November 28, 2022

A Clearing in the Distance

By Isiah Smith, Jr. | Oct. 2, 2021

“It feels as if nothing can be overcome. Everything is being relitigated.” – Maureen Dowd

The halfway point of our 34-mile bike ride is Harbor Springs – our favorite destination, rich with Michigan history. 

Ancient glaciers wrote the first chapter of this town’s history. When the glaciers receded thousands of years ago, they carved the northern Michigan landscape that includes this deep harbor surrounded by steep bluffs. 

Native Americans, Jesuit missionaries, French fur traders, and lumber speculators were all drawn to the distinctive natural features that continue to attract visitors from all over the world.

The town has been a trading center, Native American community, a mission, a summer destination, and a year-round destination.

Every year visitors flock here. The spectacular beauty and fabled resort hospitality that attract people continues. Ernest Hemingway spent part of his first 22 years here.

This day is hot and muggy. The bike path’s undulating hills exact a heavy price – we are ravenous.  Wearily, we secure our bikes and head to a prominent and historic restaurant.

We enter behind another couple and request a table for two.

“Sorry, there aren’t any more tables at this time, and we close in 20 minutes, so we are not seating any more customers,” the redheaded hostess icily informs us. 

Meanwhile, she directs the other couple immediately before us to a seat.

“But you are seating them but not us?” I ask. This cannot be what it appears to be, can it?

“They were here before you,” the redhead spat out the words like they were hot and bitter.

“Not so,” I said, stunned.

“We are not seating any more customers,” she intoned, avoiding eye contact.

I stand there briefly, incredulously, anger bubbling to the surface.

Is this really happening? What year is this?

I have traveled many places in my life and time; this doesn’t happen anymore – never in HS.

My wife and I go outside. Then: Two other couples enter the restaurant, but do not leave. 

Perplexed, I re-enter the restaurant. 

“NOW you have tables?” I ask quietly.

“Some people left and we now have tables,” she said.

“Some people left, really? Were they invisible ghosts perhaps? I’ve been standing near the door; not a single, solitary soul exited,” I say.

No response. I leave and grab my bike. This can’t be what it seems to be.

Then another couple approaches the door. 

“You will probably get a table; we couldn’t,” I tell them.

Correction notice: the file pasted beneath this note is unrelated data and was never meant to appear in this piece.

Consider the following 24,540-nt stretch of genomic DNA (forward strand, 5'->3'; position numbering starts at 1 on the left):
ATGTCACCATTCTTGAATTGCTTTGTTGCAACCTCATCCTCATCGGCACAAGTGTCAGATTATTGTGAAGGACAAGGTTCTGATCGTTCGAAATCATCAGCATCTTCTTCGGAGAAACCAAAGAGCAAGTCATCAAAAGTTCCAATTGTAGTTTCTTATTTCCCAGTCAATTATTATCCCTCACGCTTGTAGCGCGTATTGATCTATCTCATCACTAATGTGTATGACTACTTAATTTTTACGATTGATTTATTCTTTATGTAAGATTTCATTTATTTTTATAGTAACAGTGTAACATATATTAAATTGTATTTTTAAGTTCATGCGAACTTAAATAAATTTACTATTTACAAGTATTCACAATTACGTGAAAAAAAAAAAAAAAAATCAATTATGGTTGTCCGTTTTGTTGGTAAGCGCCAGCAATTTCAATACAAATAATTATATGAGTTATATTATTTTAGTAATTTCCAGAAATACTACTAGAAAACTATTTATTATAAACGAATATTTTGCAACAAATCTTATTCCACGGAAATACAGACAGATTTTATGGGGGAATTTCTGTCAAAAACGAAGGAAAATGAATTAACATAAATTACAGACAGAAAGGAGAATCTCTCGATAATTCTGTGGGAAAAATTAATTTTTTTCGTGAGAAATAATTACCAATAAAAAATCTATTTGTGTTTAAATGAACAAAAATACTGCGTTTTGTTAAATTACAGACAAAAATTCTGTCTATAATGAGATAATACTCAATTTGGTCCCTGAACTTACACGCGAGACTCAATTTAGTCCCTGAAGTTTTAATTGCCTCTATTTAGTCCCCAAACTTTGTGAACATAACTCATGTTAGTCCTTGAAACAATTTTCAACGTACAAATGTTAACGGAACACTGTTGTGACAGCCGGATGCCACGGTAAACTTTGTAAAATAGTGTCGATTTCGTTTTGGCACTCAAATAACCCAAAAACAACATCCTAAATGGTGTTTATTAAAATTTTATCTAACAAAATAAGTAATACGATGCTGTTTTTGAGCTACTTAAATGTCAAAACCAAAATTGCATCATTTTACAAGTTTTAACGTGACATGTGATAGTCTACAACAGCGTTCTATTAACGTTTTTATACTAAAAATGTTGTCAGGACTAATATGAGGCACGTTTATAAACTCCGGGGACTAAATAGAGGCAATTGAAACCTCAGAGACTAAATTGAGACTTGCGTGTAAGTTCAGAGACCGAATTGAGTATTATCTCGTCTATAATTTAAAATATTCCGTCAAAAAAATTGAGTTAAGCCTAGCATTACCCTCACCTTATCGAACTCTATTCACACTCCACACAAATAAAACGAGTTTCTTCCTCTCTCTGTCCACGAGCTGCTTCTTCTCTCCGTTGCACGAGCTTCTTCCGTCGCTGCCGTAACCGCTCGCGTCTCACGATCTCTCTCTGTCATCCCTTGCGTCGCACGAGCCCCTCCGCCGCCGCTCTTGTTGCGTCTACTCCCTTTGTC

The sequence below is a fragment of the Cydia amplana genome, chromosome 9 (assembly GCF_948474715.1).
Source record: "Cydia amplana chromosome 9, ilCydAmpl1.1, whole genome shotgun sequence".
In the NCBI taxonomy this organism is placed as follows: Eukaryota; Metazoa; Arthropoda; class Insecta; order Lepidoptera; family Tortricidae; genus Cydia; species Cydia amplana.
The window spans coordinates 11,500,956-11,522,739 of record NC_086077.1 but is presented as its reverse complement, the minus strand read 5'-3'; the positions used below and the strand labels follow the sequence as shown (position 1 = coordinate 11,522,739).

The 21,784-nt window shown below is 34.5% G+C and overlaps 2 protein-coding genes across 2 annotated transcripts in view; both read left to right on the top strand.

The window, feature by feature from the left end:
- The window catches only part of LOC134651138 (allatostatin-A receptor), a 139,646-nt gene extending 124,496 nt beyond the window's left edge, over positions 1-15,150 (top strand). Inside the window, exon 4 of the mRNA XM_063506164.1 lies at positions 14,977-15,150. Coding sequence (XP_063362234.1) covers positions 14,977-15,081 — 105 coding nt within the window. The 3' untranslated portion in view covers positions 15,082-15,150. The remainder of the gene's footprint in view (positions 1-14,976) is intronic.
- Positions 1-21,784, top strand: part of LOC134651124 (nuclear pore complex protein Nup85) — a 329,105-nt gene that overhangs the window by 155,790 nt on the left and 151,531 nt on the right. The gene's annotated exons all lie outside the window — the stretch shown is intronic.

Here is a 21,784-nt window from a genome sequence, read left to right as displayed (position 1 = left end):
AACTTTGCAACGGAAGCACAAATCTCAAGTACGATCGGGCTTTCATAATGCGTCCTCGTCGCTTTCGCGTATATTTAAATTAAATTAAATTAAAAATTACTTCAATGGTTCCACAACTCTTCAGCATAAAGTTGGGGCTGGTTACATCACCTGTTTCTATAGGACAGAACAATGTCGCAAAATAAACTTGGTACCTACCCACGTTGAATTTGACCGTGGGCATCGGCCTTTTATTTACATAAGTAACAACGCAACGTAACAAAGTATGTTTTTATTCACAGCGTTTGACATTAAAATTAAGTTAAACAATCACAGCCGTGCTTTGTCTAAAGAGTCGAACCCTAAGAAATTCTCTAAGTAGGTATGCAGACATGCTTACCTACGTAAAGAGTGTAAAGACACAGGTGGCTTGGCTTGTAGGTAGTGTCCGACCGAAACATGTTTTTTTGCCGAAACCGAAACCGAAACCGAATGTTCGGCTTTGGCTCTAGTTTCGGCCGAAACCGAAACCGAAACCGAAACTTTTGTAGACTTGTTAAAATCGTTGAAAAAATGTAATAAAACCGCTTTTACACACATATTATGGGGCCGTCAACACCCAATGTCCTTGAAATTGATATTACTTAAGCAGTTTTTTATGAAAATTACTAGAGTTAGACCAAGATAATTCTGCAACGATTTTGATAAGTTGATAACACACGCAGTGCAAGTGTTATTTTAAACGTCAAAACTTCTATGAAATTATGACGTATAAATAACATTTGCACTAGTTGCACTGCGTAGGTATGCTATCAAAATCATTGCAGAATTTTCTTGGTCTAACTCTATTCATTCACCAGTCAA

They enter and do not leave. I train my camera on the door.

The redhead hostess peers out, sees me taking pictures, then waves us in nervously. 

“We have a table for you now – come on in,” she says.

“You can’t be serious,” I said. “I saw the pie scene in the movie, ‘The Help.’ How could I eat here?”

“No, come on in,” she implores. “We have tables now.”

My wife pleads to go. And we do. There are other restaurants in this lovely little town.

The Paper Station Bistro around the corner on 145 E. Main St. welcomes us with open arms. 

Before reluctantly resuming our bike ride, we visit Between the Covers, the best independent bookstore not located in Traverse City.

“You guys are back; it’s always a pleasure to see you,” the lady behind the counter says warmly. “Great day for biking, right?”

We groan our affirmative reply.

A few minutes later, we exit. I’m clutching a copy of Kafka’s “Lost Writings.”

And so, we wait for our young country to wash away the stain of its sordid history.

What will America become? I wonder.

Roxanne Gay, writing in her Audacity newsletter, pondered this question more incisively than I.

She writes, “I have been re-reading James Baldwin’s ‘The Fire Next Time’ (and) considering the phrase, ‘This is your home, my friend, do not be driven from it.’” 

I take these words as a reminder that all of us who want to be here belong here and have every right to call this country home. We have every right to be safe and to be happy and live our lives as we choose.

“(Some people are) fighting to keep us from what is ours and where we belong,” writes Gay. “That’s nothing new. But we cannot be moved. We will not be moved.”

Isiah Smith is a former government attorney.


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